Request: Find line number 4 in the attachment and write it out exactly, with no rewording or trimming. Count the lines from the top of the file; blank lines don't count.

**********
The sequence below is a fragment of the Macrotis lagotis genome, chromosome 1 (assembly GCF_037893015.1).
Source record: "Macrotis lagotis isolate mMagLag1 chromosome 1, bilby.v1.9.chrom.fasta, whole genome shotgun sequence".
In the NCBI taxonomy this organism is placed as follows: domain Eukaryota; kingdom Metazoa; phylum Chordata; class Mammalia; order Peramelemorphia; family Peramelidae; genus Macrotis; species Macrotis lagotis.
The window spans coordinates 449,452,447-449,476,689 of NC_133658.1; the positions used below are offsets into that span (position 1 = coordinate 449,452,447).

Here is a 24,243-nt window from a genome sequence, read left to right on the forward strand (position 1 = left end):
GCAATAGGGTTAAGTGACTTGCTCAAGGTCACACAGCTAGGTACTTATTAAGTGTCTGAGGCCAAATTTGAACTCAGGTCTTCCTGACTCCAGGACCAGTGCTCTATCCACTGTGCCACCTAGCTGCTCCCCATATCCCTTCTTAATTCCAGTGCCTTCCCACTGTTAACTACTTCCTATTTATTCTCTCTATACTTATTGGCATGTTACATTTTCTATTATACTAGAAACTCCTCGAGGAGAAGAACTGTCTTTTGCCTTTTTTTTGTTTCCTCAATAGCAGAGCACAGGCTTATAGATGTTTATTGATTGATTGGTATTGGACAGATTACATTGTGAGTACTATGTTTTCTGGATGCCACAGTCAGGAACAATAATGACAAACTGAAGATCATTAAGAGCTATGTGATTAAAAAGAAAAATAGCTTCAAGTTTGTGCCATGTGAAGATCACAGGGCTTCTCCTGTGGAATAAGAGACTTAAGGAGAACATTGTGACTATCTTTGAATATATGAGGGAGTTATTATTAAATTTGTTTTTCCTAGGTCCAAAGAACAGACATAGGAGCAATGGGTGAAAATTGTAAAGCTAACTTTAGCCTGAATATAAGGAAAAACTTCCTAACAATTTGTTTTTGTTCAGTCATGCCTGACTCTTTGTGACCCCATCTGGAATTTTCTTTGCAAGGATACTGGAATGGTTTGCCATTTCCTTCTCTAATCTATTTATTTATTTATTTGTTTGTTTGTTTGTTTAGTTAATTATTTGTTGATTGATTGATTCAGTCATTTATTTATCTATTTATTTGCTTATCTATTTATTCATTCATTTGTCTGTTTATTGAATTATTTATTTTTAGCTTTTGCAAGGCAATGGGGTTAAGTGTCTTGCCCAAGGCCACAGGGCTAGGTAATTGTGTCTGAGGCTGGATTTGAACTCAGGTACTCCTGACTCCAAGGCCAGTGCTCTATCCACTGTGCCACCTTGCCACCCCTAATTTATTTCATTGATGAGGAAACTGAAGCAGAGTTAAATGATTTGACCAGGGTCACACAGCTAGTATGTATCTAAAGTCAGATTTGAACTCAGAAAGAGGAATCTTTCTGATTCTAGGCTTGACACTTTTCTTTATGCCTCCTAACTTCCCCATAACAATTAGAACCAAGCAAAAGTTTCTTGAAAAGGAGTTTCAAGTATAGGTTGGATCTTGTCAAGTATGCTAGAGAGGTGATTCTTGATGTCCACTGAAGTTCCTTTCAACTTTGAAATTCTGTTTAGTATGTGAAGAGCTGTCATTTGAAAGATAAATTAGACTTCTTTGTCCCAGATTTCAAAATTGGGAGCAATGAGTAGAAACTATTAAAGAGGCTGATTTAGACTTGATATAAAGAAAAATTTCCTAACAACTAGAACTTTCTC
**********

The window spans coordinates 449,452,447-449,476,689 of NC_133658.1; the positions used below are offsets into that span (position 1 = coordinate 449,452,447).